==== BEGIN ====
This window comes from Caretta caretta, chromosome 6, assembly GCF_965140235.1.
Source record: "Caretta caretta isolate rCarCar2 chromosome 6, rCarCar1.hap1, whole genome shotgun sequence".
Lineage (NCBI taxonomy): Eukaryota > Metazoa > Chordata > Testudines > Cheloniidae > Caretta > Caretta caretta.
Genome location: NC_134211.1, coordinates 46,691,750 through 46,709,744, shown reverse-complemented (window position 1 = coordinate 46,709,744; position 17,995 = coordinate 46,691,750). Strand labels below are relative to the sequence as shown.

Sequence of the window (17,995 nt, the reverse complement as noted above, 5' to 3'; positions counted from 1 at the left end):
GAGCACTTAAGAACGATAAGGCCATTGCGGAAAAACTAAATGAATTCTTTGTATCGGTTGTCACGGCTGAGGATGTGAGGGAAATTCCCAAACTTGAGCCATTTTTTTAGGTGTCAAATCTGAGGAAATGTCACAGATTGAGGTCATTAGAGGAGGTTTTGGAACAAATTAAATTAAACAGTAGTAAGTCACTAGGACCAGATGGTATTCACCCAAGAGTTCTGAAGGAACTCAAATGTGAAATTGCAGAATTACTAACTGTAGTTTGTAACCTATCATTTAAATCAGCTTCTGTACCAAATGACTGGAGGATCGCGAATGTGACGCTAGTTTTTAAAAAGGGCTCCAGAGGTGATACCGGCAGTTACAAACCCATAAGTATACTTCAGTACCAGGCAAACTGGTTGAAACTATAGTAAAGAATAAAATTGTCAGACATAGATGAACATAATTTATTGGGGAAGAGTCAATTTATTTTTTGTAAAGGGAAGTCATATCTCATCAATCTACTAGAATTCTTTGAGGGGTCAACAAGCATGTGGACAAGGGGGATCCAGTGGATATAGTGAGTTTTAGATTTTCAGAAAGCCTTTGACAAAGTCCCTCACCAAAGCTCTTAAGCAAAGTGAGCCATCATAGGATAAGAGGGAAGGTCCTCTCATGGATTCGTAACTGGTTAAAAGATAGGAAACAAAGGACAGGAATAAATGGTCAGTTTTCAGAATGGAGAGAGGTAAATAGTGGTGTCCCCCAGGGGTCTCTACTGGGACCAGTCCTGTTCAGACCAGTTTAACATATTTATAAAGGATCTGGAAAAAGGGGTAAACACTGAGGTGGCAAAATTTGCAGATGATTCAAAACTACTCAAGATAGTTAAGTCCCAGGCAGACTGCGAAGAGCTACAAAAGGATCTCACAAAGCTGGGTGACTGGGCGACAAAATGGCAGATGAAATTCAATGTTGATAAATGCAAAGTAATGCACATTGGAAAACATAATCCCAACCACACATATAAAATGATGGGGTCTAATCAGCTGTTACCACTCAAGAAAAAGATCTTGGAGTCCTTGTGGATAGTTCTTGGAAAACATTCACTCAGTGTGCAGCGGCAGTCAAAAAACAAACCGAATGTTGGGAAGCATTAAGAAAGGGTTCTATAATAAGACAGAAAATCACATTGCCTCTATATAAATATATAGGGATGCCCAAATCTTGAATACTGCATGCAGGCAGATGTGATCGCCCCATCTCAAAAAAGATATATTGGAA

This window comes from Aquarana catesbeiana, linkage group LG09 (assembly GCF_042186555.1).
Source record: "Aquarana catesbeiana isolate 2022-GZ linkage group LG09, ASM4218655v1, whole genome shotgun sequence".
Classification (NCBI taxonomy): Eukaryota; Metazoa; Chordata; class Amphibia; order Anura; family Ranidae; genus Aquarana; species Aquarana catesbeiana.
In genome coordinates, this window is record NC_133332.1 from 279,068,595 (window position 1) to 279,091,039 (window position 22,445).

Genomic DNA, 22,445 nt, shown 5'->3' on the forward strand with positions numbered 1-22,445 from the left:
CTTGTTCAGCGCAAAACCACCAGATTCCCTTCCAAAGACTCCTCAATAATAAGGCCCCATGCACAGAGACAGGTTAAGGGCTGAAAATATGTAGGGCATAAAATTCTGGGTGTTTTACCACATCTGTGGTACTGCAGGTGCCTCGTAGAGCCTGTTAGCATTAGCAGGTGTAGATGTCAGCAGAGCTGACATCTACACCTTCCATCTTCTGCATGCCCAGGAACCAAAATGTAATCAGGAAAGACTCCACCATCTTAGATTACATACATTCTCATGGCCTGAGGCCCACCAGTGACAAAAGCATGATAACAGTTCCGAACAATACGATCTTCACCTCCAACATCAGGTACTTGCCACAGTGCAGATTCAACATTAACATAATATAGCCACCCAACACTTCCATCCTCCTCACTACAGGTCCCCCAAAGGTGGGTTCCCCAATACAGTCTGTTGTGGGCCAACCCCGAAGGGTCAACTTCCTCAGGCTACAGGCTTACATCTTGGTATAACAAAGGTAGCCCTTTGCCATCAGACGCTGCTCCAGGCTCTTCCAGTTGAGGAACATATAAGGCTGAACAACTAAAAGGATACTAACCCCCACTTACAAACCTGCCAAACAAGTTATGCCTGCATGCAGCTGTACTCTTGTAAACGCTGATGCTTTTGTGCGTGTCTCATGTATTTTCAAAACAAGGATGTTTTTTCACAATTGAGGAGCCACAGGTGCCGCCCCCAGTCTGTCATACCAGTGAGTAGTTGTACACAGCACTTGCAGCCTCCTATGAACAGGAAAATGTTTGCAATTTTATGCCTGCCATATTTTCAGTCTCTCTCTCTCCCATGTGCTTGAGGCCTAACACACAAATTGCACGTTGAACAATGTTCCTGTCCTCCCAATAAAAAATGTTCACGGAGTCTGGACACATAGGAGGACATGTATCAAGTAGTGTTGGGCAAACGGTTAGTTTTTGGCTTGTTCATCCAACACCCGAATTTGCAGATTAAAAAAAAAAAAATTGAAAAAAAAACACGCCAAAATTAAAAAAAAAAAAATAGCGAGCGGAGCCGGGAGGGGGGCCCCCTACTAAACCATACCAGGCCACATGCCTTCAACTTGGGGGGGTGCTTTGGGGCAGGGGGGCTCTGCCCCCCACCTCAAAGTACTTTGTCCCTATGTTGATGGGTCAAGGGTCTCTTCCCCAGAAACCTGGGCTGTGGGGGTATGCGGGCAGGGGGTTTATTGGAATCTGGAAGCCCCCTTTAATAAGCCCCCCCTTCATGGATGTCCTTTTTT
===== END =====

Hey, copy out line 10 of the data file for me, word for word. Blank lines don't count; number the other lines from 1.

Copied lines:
In genome coordinates, this window is record NC_133332.1 from 279,068,595 (window position 1) to 279,091,039 (window position 22,445).